Thanksgiving Fun Facts:
The first thanksgiving was in the Fall of 1621 and included roughly 50 Pilgrims and 90 Wampanoag Indians. It was said to have lasted 3 full days, and apparently only 5 women were present as many of them were unable to survive the difficult first year.
There was no turkey on the first Thanksgiving — it was most likely venison, ducks, oysters, lobsters, eel and fish. They most likely DID eat pumpkins — but not as pie 🙂
Thanksgiving became a national US holiday in 1863, thanks to Sarah Josepha Hale (writer of the classic song, “Mary Had a Little Lamb”) who apparently convinced President Lincoln after 17 years of faithfully writing letters campaigning for this to happen.
Thanksgiving is said to be the reason for the introduction of TV dinners in the 1950s. Apparently Swanson had over 260 tons of extra turkey in 1953, and a salesman suggested that they should package it into aluminum trays with other sides like sweet potatoes.
The whole “watch football on Thanksgiving Day” tradition started in the 1920’s when the NFL started their Thanksgiving Classic games. Since then, the Detroit Lions and the Dallas Cowboys have hosted games on Thanksgiving Day.
NOTE: These “facts” are from our local Library — I don’t have an exact source 🙂
My Favorite Thanksgiving Recipes:
- TURKEY!! :: Make sure you use my simple turkey roasting tip to enjoy super juicy white meat!
- Sausage Stuffing :: This recipe from my dad is our all-time favorite.
- Sweet Potatoes :: If you think you don’t like sweet potatoes, you haven’t tried my recipe!
- Cheesy Mashed Potato Casserole :: I LOVE that I can make these potatoes the night before.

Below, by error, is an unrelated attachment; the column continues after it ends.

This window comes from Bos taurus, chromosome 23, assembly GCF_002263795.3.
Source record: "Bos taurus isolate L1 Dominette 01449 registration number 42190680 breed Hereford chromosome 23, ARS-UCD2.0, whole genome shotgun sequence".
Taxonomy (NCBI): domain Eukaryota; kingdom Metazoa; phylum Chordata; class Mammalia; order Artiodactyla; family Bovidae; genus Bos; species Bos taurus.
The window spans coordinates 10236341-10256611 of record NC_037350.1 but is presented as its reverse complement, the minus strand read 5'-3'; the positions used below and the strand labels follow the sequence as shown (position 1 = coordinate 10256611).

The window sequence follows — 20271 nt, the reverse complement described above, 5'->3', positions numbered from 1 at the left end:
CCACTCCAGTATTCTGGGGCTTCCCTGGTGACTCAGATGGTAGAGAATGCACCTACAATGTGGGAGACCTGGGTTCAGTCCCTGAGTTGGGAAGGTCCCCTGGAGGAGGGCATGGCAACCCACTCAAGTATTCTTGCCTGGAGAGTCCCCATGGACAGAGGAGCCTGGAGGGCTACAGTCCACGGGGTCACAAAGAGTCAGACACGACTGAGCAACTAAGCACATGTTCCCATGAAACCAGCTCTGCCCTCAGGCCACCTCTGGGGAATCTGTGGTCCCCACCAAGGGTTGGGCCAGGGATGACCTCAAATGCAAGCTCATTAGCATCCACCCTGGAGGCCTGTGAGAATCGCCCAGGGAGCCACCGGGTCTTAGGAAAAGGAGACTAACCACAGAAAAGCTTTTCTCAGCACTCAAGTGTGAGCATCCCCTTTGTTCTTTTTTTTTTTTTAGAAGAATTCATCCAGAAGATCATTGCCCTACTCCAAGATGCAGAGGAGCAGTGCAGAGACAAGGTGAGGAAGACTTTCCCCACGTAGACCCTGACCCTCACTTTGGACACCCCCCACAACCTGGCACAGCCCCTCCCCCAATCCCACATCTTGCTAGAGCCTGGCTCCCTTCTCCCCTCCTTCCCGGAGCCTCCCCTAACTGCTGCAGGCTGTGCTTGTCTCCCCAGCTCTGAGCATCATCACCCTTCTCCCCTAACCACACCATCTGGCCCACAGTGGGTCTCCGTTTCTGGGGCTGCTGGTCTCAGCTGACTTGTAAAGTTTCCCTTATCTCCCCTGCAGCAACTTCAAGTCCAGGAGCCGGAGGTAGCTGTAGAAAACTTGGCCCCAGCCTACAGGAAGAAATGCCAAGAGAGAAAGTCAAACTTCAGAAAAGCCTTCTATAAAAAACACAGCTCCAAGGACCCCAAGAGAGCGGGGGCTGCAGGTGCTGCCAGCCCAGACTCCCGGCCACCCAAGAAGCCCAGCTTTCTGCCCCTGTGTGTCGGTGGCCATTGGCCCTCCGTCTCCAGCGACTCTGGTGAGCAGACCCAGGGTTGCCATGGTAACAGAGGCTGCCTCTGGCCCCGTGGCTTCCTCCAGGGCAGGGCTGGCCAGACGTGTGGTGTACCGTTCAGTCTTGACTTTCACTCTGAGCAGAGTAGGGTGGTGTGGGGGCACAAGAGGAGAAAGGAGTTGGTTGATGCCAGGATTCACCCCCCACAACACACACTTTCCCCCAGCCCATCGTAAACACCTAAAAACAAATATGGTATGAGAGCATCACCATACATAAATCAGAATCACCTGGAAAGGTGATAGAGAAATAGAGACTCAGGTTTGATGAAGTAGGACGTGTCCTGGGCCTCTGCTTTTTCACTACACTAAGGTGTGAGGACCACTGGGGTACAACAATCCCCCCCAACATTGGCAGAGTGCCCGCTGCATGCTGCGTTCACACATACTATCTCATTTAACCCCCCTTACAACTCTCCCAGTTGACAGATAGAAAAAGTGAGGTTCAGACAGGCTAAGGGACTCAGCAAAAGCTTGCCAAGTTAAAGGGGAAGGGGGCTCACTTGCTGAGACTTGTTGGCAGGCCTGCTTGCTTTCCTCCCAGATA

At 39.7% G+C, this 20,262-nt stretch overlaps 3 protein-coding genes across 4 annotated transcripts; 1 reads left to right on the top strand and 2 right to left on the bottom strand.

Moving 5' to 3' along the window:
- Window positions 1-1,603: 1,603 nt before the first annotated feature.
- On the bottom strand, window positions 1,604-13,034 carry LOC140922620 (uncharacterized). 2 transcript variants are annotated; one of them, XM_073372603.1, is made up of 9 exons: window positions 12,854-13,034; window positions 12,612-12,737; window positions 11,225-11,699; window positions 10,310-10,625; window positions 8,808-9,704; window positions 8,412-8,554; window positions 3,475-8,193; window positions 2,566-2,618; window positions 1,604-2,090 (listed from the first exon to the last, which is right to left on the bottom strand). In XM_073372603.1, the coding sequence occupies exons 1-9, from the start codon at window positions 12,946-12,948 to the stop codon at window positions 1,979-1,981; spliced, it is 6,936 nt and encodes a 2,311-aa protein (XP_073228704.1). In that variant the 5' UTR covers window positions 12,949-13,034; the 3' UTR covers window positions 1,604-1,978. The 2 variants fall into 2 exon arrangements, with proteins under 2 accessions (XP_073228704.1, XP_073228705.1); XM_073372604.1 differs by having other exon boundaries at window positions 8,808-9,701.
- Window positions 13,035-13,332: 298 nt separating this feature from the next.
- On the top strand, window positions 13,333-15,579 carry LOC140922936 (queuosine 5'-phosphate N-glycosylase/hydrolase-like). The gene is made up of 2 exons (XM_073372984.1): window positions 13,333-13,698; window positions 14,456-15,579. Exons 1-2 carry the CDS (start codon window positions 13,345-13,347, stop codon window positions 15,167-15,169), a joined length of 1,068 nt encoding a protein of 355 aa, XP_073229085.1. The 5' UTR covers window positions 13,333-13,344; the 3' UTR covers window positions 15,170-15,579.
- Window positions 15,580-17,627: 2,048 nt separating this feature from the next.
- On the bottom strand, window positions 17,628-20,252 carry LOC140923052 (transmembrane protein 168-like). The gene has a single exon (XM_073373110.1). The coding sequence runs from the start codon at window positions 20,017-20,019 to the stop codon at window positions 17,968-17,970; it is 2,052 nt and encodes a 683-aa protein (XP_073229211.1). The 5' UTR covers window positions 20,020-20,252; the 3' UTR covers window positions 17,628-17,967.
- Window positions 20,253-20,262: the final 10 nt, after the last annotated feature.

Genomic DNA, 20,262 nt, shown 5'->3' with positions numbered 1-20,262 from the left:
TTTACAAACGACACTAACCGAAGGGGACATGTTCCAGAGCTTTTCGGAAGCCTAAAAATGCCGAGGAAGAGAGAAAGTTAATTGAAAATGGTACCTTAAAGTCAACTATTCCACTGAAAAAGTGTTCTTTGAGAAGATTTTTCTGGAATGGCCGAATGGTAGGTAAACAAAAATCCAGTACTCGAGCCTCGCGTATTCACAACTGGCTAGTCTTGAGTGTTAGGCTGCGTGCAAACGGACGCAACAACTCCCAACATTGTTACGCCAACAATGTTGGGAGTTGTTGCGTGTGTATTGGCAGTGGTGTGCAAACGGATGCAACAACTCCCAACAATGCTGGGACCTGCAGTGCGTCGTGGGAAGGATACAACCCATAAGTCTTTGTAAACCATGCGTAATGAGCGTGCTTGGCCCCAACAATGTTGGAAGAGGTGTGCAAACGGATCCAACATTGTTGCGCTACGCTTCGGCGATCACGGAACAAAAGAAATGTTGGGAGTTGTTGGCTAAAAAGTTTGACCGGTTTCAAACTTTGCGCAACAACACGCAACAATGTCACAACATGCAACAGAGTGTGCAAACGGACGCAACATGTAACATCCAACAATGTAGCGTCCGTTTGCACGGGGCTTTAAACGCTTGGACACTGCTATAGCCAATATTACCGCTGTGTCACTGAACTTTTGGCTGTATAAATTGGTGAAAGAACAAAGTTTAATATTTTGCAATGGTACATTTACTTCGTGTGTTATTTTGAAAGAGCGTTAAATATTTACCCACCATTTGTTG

- Simple Roasted Carrots :: This is, hands-down, the easiest veggie side dish I make!
- Easy Vegetable Bake :: These veggies are a great “make ahead” option if you’re bringing food to a potluck.
- Homemade Applesauce :: Here’s another version that you can make in the microwave
- Pull-Apart Herb Biscuits :: These taste homemade, but start with a can of refrigerated dough!
And let’s not forget about the desserts!
- Pumpkin Pie Delight Dessert :: It’s just a delicious as your favorite pumpkin pie, but feeds twice as many people!
- Apple Butter Pumpkin Pie :: A nice little twist from the same old pumpkin pie.
- Bumbleberry Pie :: My favorite baked fruit pie.
- Cream Cheese Pumpkin Pie :: In case you’re looking for one more pumpkin recipe.
Oh, and if you’re looking for a few fantastic ways to use up your Thanksgiving leftovers, check out this post.
I’ll be taking tomorrow off to enjoy time with family… but I’ll be back on Friday with a simple way to make cash back on almost all your online purchases (just in time for all the Cyber Monday sales!)
This post was written as part of the Allstate Influencer Program and sponsored by Allstate. All opinions are mine. As the nation’s largest publicly held personal lines insurer, Allstate is dedicated not only to protecting what matters most–but to guiding people to live the Good Life, every day.